On 9th May 2005, the Shadow Minister for Foreign Affairs and International Security, Kevin Rudd, wrote the following letter to the Minister for Foreign Affairs, Alexander Downer, posing a series of questions on this case.
He also questioned Downer directly on the statement made by former AFP Officer, Ray Cooper, who alleged that the AFP was well aware that unwitting passengers were being used as drug mules.
DFAT’s internal enquiries confirmed that the Bali Consulate had been approached for help, and that no action was subsequently taken.
Whilst Graeme Fay admitted that he could not recall his own words, DFAT was apparently anxious to retrospectively fit the official-line to the advice offered. The vivid recollection of the tourist, who stated categorically that he had been told to flush the block of marijuana down the toilet, was replaced with assumption.
Note also, in the second message on the first page, the refusal to name the Vice Consul, information that is neither classified, nor secret.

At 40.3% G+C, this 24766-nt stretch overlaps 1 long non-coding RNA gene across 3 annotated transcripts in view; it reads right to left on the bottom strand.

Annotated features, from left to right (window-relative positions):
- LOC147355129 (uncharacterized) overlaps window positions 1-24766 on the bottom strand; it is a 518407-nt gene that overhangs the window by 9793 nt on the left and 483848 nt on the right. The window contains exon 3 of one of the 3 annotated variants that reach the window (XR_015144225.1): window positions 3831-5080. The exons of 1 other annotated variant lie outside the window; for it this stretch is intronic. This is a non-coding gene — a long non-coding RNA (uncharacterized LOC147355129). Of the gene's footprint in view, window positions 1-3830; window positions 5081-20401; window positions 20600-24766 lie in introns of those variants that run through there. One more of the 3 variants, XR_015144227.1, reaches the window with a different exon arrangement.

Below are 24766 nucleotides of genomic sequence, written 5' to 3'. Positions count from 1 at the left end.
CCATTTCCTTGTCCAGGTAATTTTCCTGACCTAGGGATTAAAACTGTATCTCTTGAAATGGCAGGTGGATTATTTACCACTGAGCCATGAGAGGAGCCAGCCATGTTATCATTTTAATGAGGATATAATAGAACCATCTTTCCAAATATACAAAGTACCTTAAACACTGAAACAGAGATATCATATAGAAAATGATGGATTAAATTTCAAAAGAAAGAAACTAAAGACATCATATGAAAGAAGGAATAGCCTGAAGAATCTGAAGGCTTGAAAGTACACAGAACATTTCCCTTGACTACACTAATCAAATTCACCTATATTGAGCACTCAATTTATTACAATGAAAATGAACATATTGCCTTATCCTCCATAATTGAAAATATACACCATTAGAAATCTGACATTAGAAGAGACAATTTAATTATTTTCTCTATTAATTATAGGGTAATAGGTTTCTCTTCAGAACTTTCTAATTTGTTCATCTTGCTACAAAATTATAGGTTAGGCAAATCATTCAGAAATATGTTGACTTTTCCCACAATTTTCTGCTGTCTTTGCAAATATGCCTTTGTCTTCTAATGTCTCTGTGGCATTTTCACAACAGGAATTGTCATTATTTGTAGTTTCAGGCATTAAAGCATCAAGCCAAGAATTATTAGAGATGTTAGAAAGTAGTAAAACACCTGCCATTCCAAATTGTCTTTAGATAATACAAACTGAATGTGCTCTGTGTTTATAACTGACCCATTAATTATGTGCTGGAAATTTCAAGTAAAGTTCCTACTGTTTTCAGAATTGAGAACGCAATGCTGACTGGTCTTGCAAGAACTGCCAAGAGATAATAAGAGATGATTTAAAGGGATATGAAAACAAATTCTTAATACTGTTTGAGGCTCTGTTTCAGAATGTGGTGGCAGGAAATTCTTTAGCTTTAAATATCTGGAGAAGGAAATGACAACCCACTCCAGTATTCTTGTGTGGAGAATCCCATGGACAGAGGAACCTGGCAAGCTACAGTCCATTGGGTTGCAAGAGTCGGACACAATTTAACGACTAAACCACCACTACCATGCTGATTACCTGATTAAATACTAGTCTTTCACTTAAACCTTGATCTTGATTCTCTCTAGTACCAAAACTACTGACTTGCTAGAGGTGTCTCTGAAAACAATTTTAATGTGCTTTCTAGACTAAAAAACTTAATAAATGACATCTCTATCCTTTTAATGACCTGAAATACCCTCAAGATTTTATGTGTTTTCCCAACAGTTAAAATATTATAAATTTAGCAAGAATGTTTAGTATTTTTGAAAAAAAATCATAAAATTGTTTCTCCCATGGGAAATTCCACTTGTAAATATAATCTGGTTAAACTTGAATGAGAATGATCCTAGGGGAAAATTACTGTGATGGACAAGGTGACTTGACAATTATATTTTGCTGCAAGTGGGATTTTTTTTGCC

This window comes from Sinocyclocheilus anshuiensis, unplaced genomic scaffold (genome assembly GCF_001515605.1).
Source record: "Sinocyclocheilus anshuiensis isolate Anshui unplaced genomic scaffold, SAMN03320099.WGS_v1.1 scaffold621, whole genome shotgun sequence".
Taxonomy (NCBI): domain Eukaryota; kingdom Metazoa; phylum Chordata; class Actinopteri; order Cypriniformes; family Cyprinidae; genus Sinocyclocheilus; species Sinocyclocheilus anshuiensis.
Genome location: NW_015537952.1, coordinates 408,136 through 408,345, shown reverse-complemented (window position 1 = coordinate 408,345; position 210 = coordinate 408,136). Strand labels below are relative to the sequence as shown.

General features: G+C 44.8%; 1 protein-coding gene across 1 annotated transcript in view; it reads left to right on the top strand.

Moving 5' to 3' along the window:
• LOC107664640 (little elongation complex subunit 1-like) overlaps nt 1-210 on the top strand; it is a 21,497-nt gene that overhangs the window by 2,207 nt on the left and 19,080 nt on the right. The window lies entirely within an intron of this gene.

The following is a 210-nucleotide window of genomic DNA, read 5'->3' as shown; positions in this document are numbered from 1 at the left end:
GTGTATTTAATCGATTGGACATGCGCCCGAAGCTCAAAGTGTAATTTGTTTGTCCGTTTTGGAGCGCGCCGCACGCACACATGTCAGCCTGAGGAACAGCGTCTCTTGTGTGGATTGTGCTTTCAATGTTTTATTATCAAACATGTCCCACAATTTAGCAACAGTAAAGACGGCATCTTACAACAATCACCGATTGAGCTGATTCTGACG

For public consumption, this “vague recollection” of the advice offered was subsequently presented by DFAT as a firm unambiguous statement of fact:
Downer’s reply to Kevin Rudd, dated 6th June 2005, repeated this version of events. With respect to the Ray Cooper allegation, he simply evaded the question:
What is clear, however, is that DFAT failed to proactively provide any of this information to Schapelle Corby, or her lawyers, despite its clear and obvious relevance to her case. The information only emerged when the tourists came forward, having heard about her situation through media reports.
Ray Cooper’s statement continued to be ignored by DFAT and other government departments, even after the leaking of the Kessing reports and the multitude of emerging airport drug syndication cases involving baggage handlers.